Stay-at-Home Costs vs. Health Benefits

By Dick Hall-Sizemore

There is a fierce debate going on in this country.  One side is anxious to ease the restrictions imposed on the population in an effort to slow the spread the coronavirus and “open up the economy.” The other side, concerned about a resurgence of the disease and related deaths, wants to go slower.

Underlying this debate is the question of the economic damage resulting from the shutdowns and stay-at-home orders.  The President says, “We cannot let the cure be worse than the problem itself.”  Many commenters on this blog voice the same sentiment.

Implicit in these arguments is the assumption that, at some point, the cost to the economy outweighs the value of the lives lost. No one really wants to admit this because that would be putting a value on human life, which is morally anathema.

It turns out that economists have come up with a way of estimating the value of human life. (Who other than those purveyors of “the dismal science” would do this?)  It is called the Value of a Statistical Life (VSL). It is described as the amount people are willing to spend to cut risk enough to save one life. Another summation of the measure is the “economically correct measure of the benefit individuals receive from enhancements to their health and safety.” It turns out that, in the United States, that amount is about $10 million per life. For a discussion of the concept and the methodology behind it see here. (Don’t ask me to explain or defend the statistics!)

This is not just an academic concept dreamed up by some economists as a mental exercise. It has “become the most important economic parameter for the evaluation of U.S. government regulations.”

The Washington Post has reported that two sets of economists have conducted cost-benefit analyses of the country’s efforts to limit the spread of the coronavirus, using VSL. Basically, they were asking, “Is the damage to the economy worth it in terms of lives saved?” They found that it was. Economists at the University of Wyoming estimated the economic benefits from the lives saved outweighed the projected damage to the economy by $5.2 trillion. An analysis by a couple of economists from the University of Chicago concluded that the “mortality benefits of social distancing are about $8 trillion” in the United States. (The University of Chicago study even adjusted the VSL for age, with the VSL value decreasing with age.)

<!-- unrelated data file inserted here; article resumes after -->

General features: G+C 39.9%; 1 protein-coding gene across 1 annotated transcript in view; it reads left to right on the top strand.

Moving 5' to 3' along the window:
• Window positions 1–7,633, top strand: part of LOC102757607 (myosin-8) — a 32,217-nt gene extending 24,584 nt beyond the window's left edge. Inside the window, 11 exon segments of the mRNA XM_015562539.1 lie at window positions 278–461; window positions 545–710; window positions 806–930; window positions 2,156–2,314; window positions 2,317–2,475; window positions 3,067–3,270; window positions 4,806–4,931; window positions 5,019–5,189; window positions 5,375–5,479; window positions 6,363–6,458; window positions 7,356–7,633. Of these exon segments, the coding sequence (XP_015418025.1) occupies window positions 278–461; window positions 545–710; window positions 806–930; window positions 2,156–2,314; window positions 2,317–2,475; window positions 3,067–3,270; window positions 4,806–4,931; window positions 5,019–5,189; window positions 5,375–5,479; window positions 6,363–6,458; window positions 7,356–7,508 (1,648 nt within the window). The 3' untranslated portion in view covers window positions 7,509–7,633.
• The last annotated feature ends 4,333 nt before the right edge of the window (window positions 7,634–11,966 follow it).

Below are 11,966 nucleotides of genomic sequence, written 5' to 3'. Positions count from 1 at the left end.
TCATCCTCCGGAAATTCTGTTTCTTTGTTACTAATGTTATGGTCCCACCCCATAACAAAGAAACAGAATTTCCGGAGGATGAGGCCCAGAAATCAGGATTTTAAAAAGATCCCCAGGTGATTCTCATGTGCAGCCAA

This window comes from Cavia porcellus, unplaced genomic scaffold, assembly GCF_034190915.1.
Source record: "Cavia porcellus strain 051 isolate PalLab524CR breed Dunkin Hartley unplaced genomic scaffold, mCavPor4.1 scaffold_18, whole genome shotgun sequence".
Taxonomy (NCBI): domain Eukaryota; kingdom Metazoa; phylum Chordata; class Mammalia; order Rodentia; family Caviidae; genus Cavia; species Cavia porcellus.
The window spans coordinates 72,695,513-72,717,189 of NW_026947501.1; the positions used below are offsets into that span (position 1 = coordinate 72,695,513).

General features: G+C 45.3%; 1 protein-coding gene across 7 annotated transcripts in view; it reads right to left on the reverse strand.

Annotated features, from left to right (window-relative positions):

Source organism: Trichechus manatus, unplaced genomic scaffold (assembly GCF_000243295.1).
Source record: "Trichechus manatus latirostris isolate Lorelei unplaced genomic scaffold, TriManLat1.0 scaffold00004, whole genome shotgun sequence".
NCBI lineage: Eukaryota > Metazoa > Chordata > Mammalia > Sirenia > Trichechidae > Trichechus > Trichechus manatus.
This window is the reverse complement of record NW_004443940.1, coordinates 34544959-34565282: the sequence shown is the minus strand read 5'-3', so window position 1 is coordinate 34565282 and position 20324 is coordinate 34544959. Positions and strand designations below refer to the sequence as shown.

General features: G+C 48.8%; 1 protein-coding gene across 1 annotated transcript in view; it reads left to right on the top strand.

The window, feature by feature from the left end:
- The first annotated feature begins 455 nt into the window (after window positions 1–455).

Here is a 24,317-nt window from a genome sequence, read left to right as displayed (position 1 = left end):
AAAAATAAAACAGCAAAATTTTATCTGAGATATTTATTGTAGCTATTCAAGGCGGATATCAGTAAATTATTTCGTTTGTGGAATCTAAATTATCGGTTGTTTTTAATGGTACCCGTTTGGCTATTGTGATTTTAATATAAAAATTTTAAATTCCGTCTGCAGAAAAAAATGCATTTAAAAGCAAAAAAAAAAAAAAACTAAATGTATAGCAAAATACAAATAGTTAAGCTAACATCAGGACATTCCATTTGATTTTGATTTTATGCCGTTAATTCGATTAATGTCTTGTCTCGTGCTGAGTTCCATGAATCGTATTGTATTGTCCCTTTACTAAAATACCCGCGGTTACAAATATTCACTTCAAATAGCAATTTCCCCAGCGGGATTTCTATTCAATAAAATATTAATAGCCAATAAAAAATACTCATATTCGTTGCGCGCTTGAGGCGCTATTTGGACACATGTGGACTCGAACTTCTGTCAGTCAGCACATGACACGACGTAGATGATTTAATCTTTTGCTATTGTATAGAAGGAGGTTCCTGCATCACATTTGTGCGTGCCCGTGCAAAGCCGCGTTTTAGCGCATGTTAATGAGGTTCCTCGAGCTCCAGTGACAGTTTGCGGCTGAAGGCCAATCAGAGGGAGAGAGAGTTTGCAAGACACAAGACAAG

There are lots of problems with these studies and any studies like them:

  • What we can’t know—Because researchers cannot run a controlled experiment (this state has stay-at-home orders; this one does not), the baseline assumptions cannot be known definitely. We do not know how many people would have died if there had not been any efforts to control the spread of the coronavirus. Many analysts believe that the “official” COVID-19 death toll is understated. Therefore, we may not know how many people the disease killed. We do not know what the GDP would have been if the coronavirus had not emerged. Nor can we know what it would have been if there had been no effort to control the spread of the disease. Finally, we still do not know the extent of the decrease in GDP in the present environment. All we have are projections and some of those are controversial.
  • Timing—These two studies were published in March. We know a lot more about the coronavirus now than we did then. Deaths have been lower that the assumptions used in these studies. The decrease in GDP is not yet known and may be higher than assumed in the studies.
  • Limitation of GDP—GDP is one measure of the cost of the mitigation measures. There are other societal costs that are not captured by GDP.  Commenters on this blog have pointed out some of these:  lost time in school for low-achieving students, mental health stress, possible increase in domestic violence, substance abuse, among others. It is difficult to quantify these costs.
  • Variations—The measures taken to slow the spread of the virus varied among states. The number of deaths vary greatly among states and even among regions within states. Therefore, the costs likely outweigh the VSL benefits in some areas of the country.

As imperfect as they are, cost-benefit analyses such as these (which conservatives usually embrace) provide a different perspective in the debate.  More importantly, they could provide policymakers an objective tool to use in making their decisions. Otherwise, we continue to operate on educated guesses and partisan hype.